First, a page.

Fast food chain ordered to pay Oz girl Rs 44 crore for brain damage
Monika Samaan was 7 when she suffered salmonella encephalopathy � a brain injury linked to food poisoning that also left her with a blood infection and septic shock, after eating at a Sydney outlet in Oct 2005
A fast food giant was ordered to pay $8.3 million (Rs 44 crore) to an Australian girl who suffered severe brain damage and was paralysed after eating a chicken wrap. Monika Samaan (in pic) was seven when she suffered salmonella encephalopathy — a brain injury linked to food poisoning that also left her with a blood infection and septic shock — in October 2005.
Other family members also fell ill and they claimed Samaan’s injuries, which include severe cognitive, motor and speech impairment and spastic quadriplegia, were caused by a ‘Twister’ wrap containing chicken and salad from a Sydney outlet. The New South Wales Supreme Court ruled in the family’s favour a week ago and on Friday ordered them to pay the girl Aus$8 million in damages plus legal costs.
In a statement, the family’s lawyer George Vlahakis said they were relieved the battle was over. “Monika’s severe brain damage and severe disability has already exhausted the very limited resources of the family,” he said.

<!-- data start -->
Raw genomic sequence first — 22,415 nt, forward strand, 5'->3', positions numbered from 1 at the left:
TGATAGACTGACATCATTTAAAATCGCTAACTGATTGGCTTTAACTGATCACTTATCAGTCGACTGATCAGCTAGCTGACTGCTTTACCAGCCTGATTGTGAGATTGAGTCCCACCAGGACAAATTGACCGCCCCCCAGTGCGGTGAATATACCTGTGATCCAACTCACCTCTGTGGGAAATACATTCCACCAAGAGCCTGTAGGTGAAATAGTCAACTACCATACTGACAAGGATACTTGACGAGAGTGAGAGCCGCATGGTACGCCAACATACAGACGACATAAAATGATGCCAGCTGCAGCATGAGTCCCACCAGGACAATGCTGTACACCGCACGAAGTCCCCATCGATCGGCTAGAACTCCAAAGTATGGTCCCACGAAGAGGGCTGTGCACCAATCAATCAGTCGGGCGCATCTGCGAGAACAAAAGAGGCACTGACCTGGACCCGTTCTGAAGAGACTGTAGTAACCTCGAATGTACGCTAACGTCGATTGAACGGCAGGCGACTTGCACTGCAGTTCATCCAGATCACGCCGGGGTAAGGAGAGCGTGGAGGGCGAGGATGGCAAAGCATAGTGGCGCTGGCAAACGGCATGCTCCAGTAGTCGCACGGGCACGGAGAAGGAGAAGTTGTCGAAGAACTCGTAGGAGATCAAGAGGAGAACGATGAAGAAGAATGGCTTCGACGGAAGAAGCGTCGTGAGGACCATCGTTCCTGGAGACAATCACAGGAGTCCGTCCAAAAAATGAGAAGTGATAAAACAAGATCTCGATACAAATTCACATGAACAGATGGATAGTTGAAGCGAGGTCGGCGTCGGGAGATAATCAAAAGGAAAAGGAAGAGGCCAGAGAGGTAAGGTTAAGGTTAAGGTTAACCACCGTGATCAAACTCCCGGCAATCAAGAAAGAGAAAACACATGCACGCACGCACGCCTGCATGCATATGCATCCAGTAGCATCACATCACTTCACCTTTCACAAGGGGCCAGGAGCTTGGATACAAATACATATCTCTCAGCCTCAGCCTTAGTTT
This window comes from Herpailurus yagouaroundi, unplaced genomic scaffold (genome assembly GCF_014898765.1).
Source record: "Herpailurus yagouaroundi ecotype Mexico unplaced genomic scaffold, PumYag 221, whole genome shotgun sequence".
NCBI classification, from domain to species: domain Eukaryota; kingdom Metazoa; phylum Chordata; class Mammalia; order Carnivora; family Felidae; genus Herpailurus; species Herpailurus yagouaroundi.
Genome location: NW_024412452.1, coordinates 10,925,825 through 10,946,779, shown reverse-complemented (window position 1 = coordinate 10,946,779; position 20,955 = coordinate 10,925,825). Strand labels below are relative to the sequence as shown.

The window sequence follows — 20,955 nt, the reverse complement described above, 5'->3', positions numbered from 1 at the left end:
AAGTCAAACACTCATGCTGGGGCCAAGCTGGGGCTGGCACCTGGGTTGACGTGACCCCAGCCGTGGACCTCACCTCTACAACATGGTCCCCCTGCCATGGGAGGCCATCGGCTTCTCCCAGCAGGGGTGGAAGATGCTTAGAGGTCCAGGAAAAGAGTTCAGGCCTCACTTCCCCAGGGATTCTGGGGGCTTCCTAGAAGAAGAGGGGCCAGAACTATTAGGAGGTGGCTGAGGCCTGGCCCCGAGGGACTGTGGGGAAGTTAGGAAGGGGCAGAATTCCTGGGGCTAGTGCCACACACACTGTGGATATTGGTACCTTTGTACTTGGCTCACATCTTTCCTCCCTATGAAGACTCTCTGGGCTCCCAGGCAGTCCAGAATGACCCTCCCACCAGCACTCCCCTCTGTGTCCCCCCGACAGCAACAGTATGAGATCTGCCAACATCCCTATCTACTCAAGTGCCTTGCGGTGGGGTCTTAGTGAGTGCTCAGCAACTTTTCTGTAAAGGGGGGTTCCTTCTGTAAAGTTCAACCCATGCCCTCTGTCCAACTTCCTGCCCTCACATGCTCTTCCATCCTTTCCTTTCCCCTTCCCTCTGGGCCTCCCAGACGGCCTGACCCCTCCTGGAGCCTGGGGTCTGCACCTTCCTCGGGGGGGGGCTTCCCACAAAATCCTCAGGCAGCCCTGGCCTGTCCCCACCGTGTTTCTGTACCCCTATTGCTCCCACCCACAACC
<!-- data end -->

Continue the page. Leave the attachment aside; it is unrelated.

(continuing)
“Monika is now a big girl and they are finding it increasingly difficult to lift her and to look after her basic needs as well as look after Monika’s younger siblings. The compensation ordered is very much needed. They (the fast food chain) have to date been determined that Monika does not receive a cent.”
Last week the fast food chain said it believed the evidence showed they did not cause the tragedy and indicated it will appeal the decision but is yet to do so.
During the trial, Justice Stephen Rothman said the chicken became contaminated “because of the failure of one or more employees of the company” to follow proper preparation rules, which he described as “negligent”.
Fast food chain says
“We feel deeply for Monika and the Samaan family however we also have a responsibility to defend our reputation as a provider of safe, high quality food,” the fast food chain's Australian branch's chief corporate affairs officer Sally Glover said.